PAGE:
Custody Agreements

The Top 7 Considerations for Child Custody Agreements in the Age of COVID-19

The Top 7 Considerations for Child Custody Agreements in the Age of COVID-19

By Frank Vendt |

Parenting can be hard especially in the age of COVID-19. Parents who are separated and have joint custody of their child have it even harder.

There are more things to take into consideration when it comes to custody agreements. This new normal has no known end in sight, so it is better to be on the same page about the virus.

Custody Agreements

Children are the primary focus for parents, but now more than ever parents are with their children more. This will change a lot of things, including custody agreements. Sharing child custody is important and should be a prime focus because of COVID-19.

The challenge now with parents who share joint custody is ensuring each parent is staying healthy and safe, and of course, making sure their child is too. Child custody can be a tricky path to follow in these uncertain days.

Here are seven considerations for child custody agreements in the age of COVID-19:

1. Minimize Handoffs

No one wants to spend too much time away from their child, but minimizing handoffs could be a great option for parents sharing joint custody. This could make it safer for everyone in terms of contracting the virus.

Depending on the custody agreements already set in place, this may not be an issue for you and the other parent. If you frequently handoff your child, it would be a good idea to agree about minimizing the handoffs.

When you are doing a custody exchange it is important to follow some guidelines because of COVID-19. These guidelines could include:

  • Washing your hands before and after
  • Not bringing a third party
  • Choosing a safe and clean place for an exchange
  • Practice social distancing (6 feet apart)

2. Setup Agreed Upon Rules for Sanitation

Following sanitation rules to prevent getting the virus only works if both parents are doing them. It is important to have set rules in place for both parties when it comes to sanitation. This will keep the child in place and themselves.

Following these rules when the child is present is the most important part, but the rules should be continued to be followed when the child is not with you. This will not only cause routine but will keep you healthy as possible for when your child is back.

Some rules to teach your children and routinely do are:

  • Cleaning your hands often
  • Avoiding anyone who is sick
  • Practice social distancing when around others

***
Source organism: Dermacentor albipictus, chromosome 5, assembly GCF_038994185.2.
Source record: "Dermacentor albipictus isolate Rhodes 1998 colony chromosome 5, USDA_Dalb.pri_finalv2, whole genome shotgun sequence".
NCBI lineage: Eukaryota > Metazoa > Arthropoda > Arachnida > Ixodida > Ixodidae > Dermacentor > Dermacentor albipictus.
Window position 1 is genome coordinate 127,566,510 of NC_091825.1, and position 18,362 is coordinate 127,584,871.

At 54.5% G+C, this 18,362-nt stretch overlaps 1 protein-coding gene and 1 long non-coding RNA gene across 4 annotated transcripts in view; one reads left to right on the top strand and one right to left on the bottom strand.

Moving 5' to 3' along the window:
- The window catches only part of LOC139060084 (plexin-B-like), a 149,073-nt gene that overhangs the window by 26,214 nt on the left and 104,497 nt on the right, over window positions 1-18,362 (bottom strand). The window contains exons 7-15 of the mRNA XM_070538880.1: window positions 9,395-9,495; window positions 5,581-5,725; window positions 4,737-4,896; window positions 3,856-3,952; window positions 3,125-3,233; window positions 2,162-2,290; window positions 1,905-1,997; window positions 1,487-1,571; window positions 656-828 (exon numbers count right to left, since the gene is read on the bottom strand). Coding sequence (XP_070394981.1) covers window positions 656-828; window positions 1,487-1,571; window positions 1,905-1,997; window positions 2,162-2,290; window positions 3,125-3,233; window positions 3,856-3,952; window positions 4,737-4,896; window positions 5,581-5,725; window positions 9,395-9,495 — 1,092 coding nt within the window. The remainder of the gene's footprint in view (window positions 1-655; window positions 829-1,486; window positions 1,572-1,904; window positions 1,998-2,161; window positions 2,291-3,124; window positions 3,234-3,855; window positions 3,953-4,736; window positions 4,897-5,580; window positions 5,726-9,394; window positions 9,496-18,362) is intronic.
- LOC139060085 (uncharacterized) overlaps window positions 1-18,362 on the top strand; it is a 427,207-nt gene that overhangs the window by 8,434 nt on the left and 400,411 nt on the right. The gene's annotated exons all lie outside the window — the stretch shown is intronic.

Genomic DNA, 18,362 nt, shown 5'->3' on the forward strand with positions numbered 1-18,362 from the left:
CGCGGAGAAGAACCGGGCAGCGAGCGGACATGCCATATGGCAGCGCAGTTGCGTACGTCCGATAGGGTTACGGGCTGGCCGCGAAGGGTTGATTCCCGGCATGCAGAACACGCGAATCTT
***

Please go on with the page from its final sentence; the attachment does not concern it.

• Clean and disinfect surfaces regularly
  • Wear masks if you have to go out

3. Agree on an Emergency Plan

An emergency plan should be set in place for if someone does test positive for COVID-19. It’s better to plan for the possibility than to run into it without knowing how to handle the situation. Agree on a plan for if you, your child, or your child’s other parent gets sick.

If you have sole custody or joint custody, the order may already address what to do if one or both parents get sick. This goes for when they are sick enough not to be able to take care of the child.

Even if your custody agreement does address this, these weird circumstances mean you should still reach out to the other parent. The custody agreement may not cover a circumstance of illness. If this is the case, reach out right away.

More importantly, discuss what would happen if your child was the one who became ill. Discuss who would stay home with your child or if you would continue doing handoffs. Get the important questions covered.

4. School Closures

Schools have been closed for the time being which means the kids are at home more than usual. Your custody order may cover parenting time during school closures.

Schools have moved into online learning and both parents need to be involved in this. Not having a teacher may make it hard for the child to learn and finish school work. Be ready to help and make sure that all work is still completed.

The best thing you can do in this circumstance is to communicate. Reach out to your child’s other partner to keep each other updated on school work responsibilities.

5. Don’t Have Visitors

Even if someone may be sure that they don’t have the virus, they may have been exposed and not having symptoms. It’s better not to have outside visitors during this time for the safety of your child.

If possible, have both parties agree to this term. If this is an issue, at least minimize the number of people you are surrounded with.

6. Be Compliant With Court Orders and Custody Agreements

This is a difficult time for everyone. Not being compliant with court orders and custody agreements can make this time even harder.

Be compliant as much as possible. These orders are set in place to prevent more issues when it comes to custody. Some jurisdictions even have orders mandating that if schools are closed, custody agreements should remain in place as if school was still in session.

7. Creativity and Fun

Creativity and fun are a major part of a person’s mental health, including a child’s. Keeping creativity and fun alive is an important consideration during these times.

There are no amusement parks, museums, public parks, etc. to keep your child busy with. Planning activities at home should be an everyday thing.

It is also right to encourage closeness with the other parent who may not be seeing the child as much due to COVID-19. This includes sharing books, movies, games, and a lot of FaceTime.

You Can Do This!

Times are tough, but you can do this! Communication is the most important key to being on the same page when it comes to custody agreements during the COVID-19 crisis.

Keeping you and your child healthy during this time is a must, but make sure both parents are doing so. Always practice social distancing and other preventions of the virus.

Contact us for help with your child custody case today.

Categories: